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Global M&A slump worsens in Q1 of 2023

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Investment bankers had hoped that M&A announcements and equity offerings would start to return to more historical levels by the middle of 2023, but turmoil in the banking sector has added to economic volatility, reducing the momentum of a nascent dealmaking rebound. At the same time, inflation remains stubbornly high, making further rate hikes more likely. Higher interest rates tend to slow dealmaking as they increase the cost of acquisition financing and lower equity valuations. These challenges will pressure potential sellers and add to the likelihood of more distressed activity. Carve-outs and divestitures will also become more likely as companies shore up balance sheets.

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For the second year in a row, the backdrop for dealmaking is marred by uncertainty. This year the culprit stems from upheaval in the financial sector, which has seen two of the three largest bank failures in US history and the emergency sale of global giant Credit Suisse Group AG. Meanwhile, the Russia-Ukraine war and soaring inflation linger. Given that backdrop, executives have little confidence to pursue significant M&A deals as there is little desire to execute a transformational deal ahead of a potential economic downturn. However, the equity markets offered some glimpses of optimism. The S&P 500 finished the first quarter up about 7%, and in the weeks following the bank failures in March, the average close of the VIX — the Chicago Board Options Exchange S&P 500 volatility index — was 22.3, lower than the average close of 23.5 during the same period in March 2022.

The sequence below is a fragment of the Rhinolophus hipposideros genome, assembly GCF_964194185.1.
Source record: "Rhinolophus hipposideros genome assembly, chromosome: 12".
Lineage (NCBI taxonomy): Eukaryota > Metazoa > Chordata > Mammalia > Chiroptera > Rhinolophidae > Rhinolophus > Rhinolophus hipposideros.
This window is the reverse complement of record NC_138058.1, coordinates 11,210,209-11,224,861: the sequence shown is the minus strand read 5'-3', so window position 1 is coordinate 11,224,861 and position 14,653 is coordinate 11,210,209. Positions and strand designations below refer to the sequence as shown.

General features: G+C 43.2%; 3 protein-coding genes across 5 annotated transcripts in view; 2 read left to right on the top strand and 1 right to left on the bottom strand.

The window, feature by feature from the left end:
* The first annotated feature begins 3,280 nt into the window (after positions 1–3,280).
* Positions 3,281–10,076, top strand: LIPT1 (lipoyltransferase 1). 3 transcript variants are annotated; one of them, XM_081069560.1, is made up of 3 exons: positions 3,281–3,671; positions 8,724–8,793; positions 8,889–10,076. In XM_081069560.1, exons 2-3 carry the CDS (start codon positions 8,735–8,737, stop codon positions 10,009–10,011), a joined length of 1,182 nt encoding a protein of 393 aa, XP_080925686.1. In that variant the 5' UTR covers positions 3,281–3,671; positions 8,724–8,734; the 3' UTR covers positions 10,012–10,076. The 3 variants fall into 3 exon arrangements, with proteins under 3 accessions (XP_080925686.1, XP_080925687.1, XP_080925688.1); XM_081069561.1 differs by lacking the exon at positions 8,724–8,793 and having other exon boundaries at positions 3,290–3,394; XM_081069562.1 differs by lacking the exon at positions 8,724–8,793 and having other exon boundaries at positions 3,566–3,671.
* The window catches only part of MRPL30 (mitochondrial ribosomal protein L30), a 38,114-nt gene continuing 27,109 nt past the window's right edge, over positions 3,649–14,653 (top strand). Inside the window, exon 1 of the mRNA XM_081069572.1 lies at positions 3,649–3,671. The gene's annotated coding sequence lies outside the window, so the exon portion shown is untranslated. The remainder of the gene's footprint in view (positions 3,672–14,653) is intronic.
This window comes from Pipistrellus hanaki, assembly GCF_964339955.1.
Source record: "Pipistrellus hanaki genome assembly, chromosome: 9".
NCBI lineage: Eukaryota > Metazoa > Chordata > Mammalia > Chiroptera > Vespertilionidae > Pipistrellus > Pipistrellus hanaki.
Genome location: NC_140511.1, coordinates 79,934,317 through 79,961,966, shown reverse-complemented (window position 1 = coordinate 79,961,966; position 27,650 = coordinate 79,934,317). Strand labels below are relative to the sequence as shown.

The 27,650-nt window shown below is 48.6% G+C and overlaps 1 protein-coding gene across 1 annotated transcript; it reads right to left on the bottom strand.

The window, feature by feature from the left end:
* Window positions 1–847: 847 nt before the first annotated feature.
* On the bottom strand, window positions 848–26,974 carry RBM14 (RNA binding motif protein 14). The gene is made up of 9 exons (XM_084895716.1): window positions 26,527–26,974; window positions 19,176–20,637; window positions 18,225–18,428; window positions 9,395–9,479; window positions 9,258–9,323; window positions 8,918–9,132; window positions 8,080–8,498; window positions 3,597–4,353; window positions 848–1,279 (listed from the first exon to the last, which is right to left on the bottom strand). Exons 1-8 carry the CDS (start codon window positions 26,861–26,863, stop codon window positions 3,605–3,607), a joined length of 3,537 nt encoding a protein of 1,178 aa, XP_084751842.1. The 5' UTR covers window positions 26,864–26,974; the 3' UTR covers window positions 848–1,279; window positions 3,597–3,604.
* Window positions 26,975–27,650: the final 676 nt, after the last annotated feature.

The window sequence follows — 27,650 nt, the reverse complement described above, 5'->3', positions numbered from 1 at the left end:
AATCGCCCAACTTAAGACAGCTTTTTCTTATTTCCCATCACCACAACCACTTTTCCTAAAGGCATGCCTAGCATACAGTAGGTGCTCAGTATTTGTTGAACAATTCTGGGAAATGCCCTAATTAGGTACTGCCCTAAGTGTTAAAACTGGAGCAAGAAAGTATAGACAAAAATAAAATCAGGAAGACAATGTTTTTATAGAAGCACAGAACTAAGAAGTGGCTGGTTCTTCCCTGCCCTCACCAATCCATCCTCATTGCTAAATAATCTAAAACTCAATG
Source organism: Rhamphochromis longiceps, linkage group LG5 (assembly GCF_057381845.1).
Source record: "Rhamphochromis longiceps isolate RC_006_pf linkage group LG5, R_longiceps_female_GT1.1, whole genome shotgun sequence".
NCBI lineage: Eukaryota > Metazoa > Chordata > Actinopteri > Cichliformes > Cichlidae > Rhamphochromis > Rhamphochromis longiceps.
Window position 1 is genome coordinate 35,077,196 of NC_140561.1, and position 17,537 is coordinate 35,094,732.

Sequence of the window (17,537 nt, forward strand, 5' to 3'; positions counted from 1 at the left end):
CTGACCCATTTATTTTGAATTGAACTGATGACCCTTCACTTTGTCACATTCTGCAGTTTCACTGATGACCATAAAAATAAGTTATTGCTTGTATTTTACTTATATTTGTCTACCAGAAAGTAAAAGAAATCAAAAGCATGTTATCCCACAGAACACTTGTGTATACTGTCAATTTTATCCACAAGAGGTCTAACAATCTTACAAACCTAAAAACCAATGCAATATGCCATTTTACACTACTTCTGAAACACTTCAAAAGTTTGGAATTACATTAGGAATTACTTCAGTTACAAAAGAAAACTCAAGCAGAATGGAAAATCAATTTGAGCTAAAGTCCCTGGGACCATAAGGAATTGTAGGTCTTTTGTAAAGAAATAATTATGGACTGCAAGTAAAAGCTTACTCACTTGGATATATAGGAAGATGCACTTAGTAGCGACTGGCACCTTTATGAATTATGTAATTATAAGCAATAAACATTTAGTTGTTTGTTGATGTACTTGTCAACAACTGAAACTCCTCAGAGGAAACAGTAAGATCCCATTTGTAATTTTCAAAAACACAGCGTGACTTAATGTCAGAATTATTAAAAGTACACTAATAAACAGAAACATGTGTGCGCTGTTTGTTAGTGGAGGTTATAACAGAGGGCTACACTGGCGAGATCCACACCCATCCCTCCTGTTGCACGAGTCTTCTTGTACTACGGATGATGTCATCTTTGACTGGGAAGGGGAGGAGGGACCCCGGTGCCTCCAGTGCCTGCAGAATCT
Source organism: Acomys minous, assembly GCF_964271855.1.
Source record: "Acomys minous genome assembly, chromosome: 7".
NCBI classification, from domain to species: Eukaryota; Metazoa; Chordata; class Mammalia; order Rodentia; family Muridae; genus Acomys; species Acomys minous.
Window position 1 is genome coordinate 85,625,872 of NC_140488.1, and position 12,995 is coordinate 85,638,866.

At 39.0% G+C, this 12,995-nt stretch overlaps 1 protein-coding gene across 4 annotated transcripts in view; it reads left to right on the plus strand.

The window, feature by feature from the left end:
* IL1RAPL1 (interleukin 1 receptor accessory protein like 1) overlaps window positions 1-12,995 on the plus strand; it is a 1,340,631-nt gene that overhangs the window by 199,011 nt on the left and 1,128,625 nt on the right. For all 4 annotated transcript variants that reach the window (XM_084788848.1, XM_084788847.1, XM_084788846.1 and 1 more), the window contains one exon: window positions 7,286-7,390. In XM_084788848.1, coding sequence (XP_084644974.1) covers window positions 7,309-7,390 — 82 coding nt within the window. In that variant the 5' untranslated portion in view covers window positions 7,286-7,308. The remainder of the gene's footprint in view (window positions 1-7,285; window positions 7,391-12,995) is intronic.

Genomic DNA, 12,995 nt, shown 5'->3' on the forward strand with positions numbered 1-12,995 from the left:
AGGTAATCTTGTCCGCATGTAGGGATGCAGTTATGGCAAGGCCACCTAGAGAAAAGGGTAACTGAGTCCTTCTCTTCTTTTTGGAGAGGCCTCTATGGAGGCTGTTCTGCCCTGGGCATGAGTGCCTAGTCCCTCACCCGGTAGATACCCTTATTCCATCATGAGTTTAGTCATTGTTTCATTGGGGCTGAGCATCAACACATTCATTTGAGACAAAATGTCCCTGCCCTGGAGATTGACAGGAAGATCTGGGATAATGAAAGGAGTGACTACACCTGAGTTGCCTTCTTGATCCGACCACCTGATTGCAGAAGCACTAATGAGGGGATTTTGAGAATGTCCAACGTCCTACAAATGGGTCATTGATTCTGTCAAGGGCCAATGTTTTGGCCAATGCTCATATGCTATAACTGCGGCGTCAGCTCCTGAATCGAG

Still, dealmaking activity was sparse at the start of 2023. The total value and number of global M&A deals announced in the first quarter were both lower than any quarter in 2022.

The global IPO market recorded its lowest total value since 2019. Most first-quarter IPO activity came from the Asia-Pacific and Middle East regions. The $2.48 billion IPO of ADNOC Gas PLC was the largest.

Much of the M&A activity occurred in the US, which accounted for more than half of the total value of global announced deals. The largest M&A deal of the period was pharmaceutical company Pfizer’s $42.84 billion agreement to buy biotech Seagen Inc. For part of the first quarter, some positive deal momentum showed signs of building. Debt issuance activity was extremely active in February, and through March 8 the US IPO market recorded more $100 million-plus IPOs than the two previous quarters. However, Silicon Valley Bank failed on March 10 and the US did not record another $100 million-plus IPO the rest of the quarter.

Key findings

  • The value of global first-quarter M&A plummeted 45.1% year over year to $428.38 billion, and 61.7% lower than first quarter 2021 when activity topped $1 trillion.
  • Global IPOs have also dropped off significantly, with the total value raised during the first quarter at $23.15 billion, the lowest quarterly output since the first-quarter 2019 total of $18.99 billion.
  • In the US, the healthcare sector produced the highest total deal value in announced M&A deals and completed equity offerings.
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